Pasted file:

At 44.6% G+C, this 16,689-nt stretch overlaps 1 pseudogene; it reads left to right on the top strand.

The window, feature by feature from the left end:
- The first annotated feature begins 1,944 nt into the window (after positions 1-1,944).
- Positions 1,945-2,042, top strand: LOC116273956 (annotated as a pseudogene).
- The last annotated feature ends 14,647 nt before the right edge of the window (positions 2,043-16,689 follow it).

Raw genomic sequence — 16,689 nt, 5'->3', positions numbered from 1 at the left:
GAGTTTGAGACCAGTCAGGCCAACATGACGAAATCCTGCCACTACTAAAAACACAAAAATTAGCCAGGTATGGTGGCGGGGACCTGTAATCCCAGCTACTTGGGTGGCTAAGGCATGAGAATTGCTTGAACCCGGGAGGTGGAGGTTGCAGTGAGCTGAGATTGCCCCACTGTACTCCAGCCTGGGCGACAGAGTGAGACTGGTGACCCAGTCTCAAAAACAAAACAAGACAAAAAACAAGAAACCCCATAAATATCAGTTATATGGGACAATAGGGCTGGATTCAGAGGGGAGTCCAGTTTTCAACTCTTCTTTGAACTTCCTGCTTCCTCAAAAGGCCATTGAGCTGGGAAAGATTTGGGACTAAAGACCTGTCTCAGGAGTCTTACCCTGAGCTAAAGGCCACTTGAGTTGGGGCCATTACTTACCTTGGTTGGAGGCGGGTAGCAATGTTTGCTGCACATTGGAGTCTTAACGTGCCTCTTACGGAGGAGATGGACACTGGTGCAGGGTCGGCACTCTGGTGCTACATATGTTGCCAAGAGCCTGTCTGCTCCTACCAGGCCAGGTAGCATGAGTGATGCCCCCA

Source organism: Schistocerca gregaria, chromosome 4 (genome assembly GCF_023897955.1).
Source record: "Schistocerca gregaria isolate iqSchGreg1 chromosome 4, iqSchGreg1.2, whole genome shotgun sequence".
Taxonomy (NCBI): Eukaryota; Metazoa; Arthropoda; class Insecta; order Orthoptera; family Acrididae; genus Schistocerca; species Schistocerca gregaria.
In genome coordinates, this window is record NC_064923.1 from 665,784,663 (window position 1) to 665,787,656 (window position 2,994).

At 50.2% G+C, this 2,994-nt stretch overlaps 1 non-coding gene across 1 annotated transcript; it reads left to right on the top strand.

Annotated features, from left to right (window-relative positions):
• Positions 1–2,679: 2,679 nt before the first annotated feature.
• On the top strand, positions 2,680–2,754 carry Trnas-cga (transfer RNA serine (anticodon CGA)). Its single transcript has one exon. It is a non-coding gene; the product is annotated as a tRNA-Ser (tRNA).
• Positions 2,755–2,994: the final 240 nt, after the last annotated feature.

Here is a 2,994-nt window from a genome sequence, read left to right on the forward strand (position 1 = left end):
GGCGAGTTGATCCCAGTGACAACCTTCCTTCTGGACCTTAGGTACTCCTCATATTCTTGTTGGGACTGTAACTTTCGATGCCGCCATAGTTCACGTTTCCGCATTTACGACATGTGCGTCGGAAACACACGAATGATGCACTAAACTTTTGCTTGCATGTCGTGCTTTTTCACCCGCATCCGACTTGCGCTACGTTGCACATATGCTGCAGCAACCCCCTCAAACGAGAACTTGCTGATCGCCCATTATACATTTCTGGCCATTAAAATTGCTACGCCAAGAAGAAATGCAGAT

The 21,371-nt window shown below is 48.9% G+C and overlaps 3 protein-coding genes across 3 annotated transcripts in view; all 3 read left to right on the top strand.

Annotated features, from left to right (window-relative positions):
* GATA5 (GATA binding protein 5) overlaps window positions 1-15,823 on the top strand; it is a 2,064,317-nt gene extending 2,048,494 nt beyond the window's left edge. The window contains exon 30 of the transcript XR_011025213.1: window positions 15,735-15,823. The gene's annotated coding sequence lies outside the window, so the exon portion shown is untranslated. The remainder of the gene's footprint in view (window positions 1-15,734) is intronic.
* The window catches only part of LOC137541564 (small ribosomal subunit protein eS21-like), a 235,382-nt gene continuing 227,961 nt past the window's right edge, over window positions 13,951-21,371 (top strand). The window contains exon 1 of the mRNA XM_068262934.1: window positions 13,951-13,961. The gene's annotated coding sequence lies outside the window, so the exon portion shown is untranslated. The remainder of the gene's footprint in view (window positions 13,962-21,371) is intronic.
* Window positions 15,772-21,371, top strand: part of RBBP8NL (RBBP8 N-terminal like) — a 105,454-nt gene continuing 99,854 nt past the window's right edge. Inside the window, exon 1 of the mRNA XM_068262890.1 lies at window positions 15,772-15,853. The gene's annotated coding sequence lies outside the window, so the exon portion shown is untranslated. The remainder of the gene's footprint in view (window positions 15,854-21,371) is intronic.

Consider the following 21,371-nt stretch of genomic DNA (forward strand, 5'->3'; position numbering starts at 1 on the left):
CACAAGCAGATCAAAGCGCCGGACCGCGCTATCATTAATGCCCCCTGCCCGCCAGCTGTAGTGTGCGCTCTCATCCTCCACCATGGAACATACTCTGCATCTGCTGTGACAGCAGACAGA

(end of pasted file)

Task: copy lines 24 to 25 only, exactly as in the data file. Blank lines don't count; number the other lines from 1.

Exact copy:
Consider the following 21,371-nt stretch of genomic DNA (forward strand, 5'->3'; position numbering starts at 1 on the left):
CACAAGCAGATCAAAGCGCCGGACCGCGCTATCATTAATGCCCCCTGCCCGCCAGCTGTAGTGTGCGCTCTCATCCTCCACCATGGAACATACTCTGCATCTGCTGTGACAGCAGACAGA